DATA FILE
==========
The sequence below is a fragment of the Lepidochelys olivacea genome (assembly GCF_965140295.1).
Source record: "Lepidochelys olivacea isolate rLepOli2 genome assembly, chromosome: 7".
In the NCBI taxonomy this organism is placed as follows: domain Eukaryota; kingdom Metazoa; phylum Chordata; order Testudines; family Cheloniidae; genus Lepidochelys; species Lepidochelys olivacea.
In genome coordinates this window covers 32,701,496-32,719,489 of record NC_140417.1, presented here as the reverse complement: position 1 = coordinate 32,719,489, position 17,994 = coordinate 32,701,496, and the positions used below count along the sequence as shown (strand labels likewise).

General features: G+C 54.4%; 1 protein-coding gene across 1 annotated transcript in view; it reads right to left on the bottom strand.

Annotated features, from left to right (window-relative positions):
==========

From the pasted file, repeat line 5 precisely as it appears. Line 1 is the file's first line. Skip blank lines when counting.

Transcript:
General features: G+C 54.4%; 1 protein-coding gene across 1 annotated transcript in view; it reads right to left on the bottom strand.